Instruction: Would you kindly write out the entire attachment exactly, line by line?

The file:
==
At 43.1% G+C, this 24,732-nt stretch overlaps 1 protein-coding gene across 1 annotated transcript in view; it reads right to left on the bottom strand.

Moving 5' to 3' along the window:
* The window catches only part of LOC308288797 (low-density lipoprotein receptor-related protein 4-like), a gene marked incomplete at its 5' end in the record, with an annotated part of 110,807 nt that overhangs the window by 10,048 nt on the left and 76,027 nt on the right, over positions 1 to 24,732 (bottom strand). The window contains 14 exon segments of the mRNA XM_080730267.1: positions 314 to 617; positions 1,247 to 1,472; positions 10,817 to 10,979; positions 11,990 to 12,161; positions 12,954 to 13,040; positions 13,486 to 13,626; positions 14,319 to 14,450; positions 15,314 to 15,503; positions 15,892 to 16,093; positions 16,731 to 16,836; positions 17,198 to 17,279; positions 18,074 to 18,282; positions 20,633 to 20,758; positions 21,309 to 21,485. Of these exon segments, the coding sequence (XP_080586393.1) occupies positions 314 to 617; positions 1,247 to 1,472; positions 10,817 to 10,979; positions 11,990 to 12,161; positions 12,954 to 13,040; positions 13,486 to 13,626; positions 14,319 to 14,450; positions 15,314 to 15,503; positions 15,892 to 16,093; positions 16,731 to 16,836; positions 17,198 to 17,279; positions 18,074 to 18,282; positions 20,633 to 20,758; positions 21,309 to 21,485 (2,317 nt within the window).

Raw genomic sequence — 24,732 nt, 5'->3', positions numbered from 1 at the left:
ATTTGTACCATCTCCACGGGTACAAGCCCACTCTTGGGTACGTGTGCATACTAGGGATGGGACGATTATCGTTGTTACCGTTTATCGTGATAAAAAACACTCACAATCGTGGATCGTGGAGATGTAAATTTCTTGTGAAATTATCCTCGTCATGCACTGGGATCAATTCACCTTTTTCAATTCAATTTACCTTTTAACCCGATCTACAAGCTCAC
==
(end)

At 43.1% G+C, this 24,732-nt stretch overlaps 1 protein-coding gene across 1 annotated transcript in view; it reads right to left on the bottom strand.

Moving 5' to 3' along the window:
* The window catches only part of LOC308288797 (low-density lipoprotein receptor-related protein 4-like), a gene marked incomplete at its 5' end in the record, with an annotated part of 110,807 nt that overhangs the window by 10,048 nt on the left and 76,027 nt on the right, over positions 1 to 24,732 (bottom strand). The window contains 14 exon segments of the mRNA XM_080730267.1: positions 314 to 617; positions 1,247 to 1,472; positions 10,817 to 10,979; positions 11,990 to 12,161; positions 12,954 to 13,040; positions 13,486 to 13,626; positions 14,319 to 14,450; positions 15,314 to 15,503; positions 15,892 to 16,093; positions 16,731 to 16,836; positions 17,198 to 17,279; positions 18,074 to 18,282; positions 20,633 to 20,758; positions 21,309 to 21,485. Of these exon segments, the coding sequence (XP_080586393.1) occupies positions 314 to 617; positions 1,247 to 1,472; positions 10,817 to 10,979; positions 11,990 to 12,161; positions 12,954 to 13,040; positions 13,486 to 13,626; positions 14,319 to 14,450; positions 15,314 to 15,503; positions 15,892 to 16,093; positions 16,731 to 16,836; positions 17,198 to 17,279; positions 18,074 to 18,282; positions 20,633 to 20,758; positions 21,309 to 21,485 (2,317 nt within the window).

Raw genomic sequence — 24,732 nt, 5'->3', positions numbered from 1 at the left:
ATTTGTACCATCTCCACGGGTACAAGCCCACTCTTGGGTACGTGTGCATACTAGGGATGGGACGATTATCGTTGTTACCGTTTATCGTGATAAAAAACACTCACAATCGTGGATCGTGGAGATGTAAATTTCTTGTGAAATTATCCTCGTCATGCACTGGGATCAATTCACCTTTTTCAATTCAATTTACCTTTTAACCCGATCTACAAGCTCAC